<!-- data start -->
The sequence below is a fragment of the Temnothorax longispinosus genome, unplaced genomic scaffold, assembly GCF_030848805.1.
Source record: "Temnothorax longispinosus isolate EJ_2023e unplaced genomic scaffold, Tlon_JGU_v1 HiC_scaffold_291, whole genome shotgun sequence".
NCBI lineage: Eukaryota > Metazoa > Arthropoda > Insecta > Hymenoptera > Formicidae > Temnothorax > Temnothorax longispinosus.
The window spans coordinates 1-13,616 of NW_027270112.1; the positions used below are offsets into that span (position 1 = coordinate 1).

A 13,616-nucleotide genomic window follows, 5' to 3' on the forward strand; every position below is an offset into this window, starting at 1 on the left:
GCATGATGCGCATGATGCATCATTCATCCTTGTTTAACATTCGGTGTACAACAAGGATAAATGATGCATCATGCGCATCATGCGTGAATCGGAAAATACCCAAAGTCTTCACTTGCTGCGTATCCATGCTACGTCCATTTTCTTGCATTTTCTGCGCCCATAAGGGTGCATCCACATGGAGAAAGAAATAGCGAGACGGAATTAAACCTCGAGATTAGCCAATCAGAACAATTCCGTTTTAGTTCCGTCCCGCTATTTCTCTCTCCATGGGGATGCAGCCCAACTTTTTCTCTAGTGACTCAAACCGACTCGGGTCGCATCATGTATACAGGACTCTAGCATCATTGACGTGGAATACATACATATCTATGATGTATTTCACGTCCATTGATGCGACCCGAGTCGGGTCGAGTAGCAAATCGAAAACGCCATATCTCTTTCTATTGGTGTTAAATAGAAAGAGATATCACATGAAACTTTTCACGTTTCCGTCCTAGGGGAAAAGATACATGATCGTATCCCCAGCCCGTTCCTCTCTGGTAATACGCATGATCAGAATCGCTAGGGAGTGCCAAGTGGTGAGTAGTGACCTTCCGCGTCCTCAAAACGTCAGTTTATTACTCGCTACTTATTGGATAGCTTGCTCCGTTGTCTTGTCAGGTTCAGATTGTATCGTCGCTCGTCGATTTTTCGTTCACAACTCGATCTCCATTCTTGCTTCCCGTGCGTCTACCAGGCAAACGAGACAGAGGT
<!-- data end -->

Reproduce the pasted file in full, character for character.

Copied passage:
The sequence below is a fragment of the Temnothorax longispinosus genome, unplaced genomic scaffold, assembly GCF_030848805.1.
Source record: "Temnothorax longispinosus isolate EJ_2023e unplaced genomic scaffold, Tlon_JGU_v1 HiC_scaffold_291, whole genome shotgun sequence".
NCBI lineage: Eukaryota > Metazoa > Arthropoda > Insecta > Hymenoptera > Formicidae > Temnothorax > Temnothorax longispinosus.
The window spans coordinates 1-13,616 of NW_027270112.1; the positions used below are offsets into that span (position 1 = coordinate 1).

A 13,616-nucleotide genomic window follows, 5' to 3' on the forward strand; every position below is an offset into this window, starting at 1 on the left:
GCATGATGCGCATGATGCATCATTCATCCTTGTTTAACATTCGGTGTACAACAAGGATAAATGATGCATCATGCGCATCATGCGTGAATCGGAAAATACCCAAAGTCTTCACTTGCTGCGTATCCATGCTACGTCCATTTTCTTGCATTTTCTGCGCCCATAAGGGTGCATCCACATGGAGAAAGAAATAGCGAGACGGAATTAAACCTCGAGATTAGCCAATCAGAACAATTCCGTTTTAGTTCCGTCCCGCTATTTCTCTCTCCATGGGGATGCAGCCCAACTTTTTCTCTAGTGACTCAAACCGACTCGGGTCGCATCATGTATACAGGACTCTAGCATCATTGACGTGGAATACATACATATCTATGATGTATTTCACGTCCATTGATGCGACCCGAGTCGGGTCGAGTAGCAAATCGAAAACGCCATATCTCTTTCTATTGGTGTTAAATAGAAAGAGATATCACATGAAACTTTTCACGTTTCCGTCCTAGGGGAAAAGATACATGATCGTATCCCCAGCCCGTTCCTCTCTGGTAATACGCATGATCAGAATCGCTAGGGAGTGCCAAGTGGTGAGTAGTGACCTTCCGCGTCCTCAAAACGTCAGTTTATTACTCGCTACTTATTGGATAGCTTGCTCCGTTGTCTTGTCAGGTTCAGATTGTATCGTCGCTCGTCGATTTTTCGTTCACAACTCGATCTCCATTCTTGCTTCCCGTGCGTCTACCAGGCAAACGAGACAGAGGT